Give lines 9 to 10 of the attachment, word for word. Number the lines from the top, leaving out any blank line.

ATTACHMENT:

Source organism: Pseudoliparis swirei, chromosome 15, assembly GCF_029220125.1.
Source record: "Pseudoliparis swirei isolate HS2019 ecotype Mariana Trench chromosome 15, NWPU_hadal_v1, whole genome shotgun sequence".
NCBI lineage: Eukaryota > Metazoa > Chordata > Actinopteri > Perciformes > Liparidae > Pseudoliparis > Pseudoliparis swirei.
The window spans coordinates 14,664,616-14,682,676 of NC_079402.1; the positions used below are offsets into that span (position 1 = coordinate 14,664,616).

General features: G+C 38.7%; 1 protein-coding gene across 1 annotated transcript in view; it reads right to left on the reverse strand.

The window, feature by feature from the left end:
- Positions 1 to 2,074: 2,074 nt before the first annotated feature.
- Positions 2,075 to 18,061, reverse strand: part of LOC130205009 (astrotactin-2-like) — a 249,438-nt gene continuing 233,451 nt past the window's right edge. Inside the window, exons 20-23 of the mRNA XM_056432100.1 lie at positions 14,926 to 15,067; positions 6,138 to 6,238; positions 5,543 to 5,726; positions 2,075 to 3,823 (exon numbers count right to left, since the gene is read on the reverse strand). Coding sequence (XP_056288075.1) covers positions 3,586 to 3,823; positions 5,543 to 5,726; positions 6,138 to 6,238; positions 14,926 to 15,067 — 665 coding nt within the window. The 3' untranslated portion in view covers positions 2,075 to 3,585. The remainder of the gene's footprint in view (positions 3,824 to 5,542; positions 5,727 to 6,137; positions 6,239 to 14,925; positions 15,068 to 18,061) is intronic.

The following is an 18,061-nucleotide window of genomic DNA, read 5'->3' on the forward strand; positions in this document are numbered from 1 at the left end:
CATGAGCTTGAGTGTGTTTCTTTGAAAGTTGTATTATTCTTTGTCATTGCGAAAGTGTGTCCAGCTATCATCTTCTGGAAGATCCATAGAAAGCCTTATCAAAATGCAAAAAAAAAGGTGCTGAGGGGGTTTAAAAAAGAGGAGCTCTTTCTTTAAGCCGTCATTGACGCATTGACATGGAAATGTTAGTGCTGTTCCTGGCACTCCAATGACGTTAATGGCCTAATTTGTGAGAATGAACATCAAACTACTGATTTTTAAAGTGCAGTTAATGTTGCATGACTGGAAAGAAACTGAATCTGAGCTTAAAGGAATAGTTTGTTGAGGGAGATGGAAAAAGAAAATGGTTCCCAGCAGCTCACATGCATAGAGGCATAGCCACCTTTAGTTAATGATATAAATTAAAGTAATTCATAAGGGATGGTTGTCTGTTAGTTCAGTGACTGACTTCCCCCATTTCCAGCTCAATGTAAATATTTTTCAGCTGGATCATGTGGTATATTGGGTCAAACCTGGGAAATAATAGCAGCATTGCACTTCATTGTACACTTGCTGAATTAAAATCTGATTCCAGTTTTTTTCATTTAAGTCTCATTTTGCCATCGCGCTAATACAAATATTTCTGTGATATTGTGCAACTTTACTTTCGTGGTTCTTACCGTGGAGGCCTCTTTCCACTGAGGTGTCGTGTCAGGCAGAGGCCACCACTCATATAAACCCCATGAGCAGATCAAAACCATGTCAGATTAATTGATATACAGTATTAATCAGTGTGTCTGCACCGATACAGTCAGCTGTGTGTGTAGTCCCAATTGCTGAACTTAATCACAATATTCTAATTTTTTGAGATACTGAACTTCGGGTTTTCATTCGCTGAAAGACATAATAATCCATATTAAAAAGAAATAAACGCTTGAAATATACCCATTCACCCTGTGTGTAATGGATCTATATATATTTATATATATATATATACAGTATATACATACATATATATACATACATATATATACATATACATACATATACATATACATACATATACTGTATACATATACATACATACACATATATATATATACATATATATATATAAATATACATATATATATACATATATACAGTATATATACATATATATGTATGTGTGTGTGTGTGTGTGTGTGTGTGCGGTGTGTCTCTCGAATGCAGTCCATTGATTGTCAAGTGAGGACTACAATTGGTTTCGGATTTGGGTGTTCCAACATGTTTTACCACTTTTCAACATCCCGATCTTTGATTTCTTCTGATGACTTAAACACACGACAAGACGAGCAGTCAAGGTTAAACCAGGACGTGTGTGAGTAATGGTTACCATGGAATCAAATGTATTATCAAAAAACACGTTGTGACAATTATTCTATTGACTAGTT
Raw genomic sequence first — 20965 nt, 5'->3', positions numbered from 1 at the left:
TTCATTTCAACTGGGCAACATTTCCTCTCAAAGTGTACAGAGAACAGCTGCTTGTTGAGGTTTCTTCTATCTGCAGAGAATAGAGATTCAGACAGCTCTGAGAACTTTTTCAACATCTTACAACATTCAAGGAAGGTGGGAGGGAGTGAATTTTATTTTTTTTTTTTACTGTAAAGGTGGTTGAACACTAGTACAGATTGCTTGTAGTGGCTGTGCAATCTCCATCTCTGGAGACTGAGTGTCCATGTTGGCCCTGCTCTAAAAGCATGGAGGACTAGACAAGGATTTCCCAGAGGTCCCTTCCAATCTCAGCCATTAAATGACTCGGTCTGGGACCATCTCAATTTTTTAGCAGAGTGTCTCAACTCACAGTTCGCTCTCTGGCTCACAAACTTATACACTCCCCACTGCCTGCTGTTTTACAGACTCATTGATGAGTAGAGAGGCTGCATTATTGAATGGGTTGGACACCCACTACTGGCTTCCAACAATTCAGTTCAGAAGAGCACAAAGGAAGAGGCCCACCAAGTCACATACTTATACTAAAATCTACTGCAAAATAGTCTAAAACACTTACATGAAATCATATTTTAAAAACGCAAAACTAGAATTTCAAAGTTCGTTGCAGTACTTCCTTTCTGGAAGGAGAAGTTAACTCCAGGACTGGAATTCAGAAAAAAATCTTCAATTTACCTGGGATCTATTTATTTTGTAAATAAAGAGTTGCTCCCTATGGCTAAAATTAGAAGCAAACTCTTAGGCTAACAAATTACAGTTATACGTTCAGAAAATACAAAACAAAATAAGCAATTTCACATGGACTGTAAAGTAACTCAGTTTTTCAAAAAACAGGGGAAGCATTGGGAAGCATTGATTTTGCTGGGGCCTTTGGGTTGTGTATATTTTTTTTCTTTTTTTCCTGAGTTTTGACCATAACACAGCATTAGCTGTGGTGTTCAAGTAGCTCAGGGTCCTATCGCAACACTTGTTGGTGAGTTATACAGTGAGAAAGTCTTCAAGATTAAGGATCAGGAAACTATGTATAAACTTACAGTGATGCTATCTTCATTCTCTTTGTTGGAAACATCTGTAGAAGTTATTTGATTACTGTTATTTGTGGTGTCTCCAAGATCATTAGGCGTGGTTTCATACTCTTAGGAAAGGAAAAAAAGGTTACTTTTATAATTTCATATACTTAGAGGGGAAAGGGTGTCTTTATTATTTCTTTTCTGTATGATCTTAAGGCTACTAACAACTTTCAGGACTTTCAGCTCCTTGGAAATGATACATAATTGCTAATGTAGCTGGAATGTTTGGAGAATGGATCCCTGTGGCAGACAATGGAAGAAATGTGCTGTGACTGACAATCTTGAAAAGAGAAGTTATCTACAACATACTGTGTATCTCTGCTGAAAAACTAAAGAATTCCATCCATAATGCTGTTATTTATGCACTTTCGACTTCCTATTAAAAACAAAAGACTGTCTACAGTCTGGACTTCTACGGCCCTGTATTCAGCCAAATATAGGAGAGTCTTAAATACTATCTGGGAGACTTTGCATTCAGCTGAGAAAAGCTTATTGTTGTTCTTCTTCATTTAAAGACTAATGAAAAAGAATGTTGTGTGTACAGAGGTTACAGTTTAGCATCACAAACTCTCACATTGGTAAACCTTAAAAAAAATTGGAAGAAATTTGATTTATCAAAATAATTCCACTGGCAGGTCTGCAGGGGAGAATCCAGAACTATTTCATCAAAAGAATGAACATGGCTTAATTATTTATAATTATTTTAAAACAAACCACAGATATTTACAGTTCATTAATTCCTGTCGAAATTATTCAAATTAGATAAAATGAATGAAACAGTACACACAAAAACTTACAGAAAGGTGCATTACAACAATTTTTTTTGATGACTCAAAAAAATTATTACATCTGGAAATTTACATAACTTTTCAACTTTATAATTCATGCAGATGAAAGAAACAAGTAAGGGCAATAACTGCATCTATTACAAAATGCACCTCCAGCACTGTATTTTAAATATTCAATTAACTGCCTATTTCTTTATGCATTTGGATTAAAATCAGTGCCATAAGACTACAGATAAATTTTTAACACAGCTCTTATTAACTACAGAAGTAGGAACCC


The following is an 18,061-nucleotide window of genomic DNA, read 5'->3' on the forward strand; positions in this document are numbered from 1 at the left end:
CATGAGCTTGAGTGTGTTTCTTTGAAAGTTGTATTATTCTTTGTCATTGCGAAAGTGTGTCCAGCTATCATCTTCTGGAAGATCCATAGAAAGCCTTATCAAAATGCAAAAAAAAAGGTGCTGAGGGGGTTTAAAAAAGAGGAGCTCTTTCTTTAAGCCGTCATTGACGCATTGACATGGAAATGTTAGTGCTGTTCCTGGCACTCCAATGACGTTAATGGCCTAATTTGTGAGAATGAACATCAAACTACTGATTTTTAAAGTGCAGTTAATGTTGCATGACTGGAAAGAAACTGAATCTGAGCTTAAAGGAATAGTTTGTTGAGGGAGATGGAAAAAGAAAATGGTTCCCAGCAGCTCACATGCATAGAGGCATAGCCACCTTTAGTTAATGATATAAATTAAAGTAATTCATAAGGGATGGTTGTCTGTTAGTTCAGTGACTGACTTCCCCCATTTCCAGCTCAATGTAAATATTTTTCAGCTGGATCATGTGGTATATTGGGTCAAACCTGGGAAATAATAGCAGCATTGCACTTCATTGTACACTTGCTGAATTAAAATCTGATTCCAGTTTTTTTCATTTAAGTCTCATTTTGCCATCGCGCTAATACAAATATTTCTGTGATATTGTGCAACTTTACTTTCGTGGTTCTTACCGTGGAGGCCTCTTTCCACTGAGGTGTCGTGTCAGGCAGAGGCCACCACTCATATAAACCCCATGAGCAGATCAAAACCATGTCAGATTAATTGATATACAGTATTAATCAGTGTGTCTGCACCGATACAGTCAGCTGTGTGTGTAGTCCCAATTGCTGAACTTAATCACAATATTCTAATTTTTTGAGATACTGAACTTCGGGTTTTCATTCGCTGAAAGACATAATAATCCATATTAAAAAGAAATAAACGCTTGAAATATACCCATTCACCCTGTGTGTAATGGATCTATATATATTTATATATATATATATACAGTATATACATACATATATATACATACATATATATACATATACATACATATACATATACATACATATACTGTATACATATACATACATACACATATATATATATACATATATATATATAAATATACATATATATATACATATATACAGTATATATACATATATATGTATGTGTGTGTGTGTGTGTGTGTGTGTGCGGTGTGTCTCTCGAATGCAGTCCATTGATTGTCAAGTGAGGACTACAATTGGTTTCGGATTTGGGTGTTCCAACATGTTTTACCACTTTTCAACATCCCGATCTTTGATTTCTTCTGATGACTTAAACACACGACAAGACGAGCAGTCAAGGTTAAACCAGGACGTGTGTGAGTAATGGTTACCATGGAATCAAATGTATTATCAAAAAACACGTTGTGACAATTATTCTATTGACTAGTT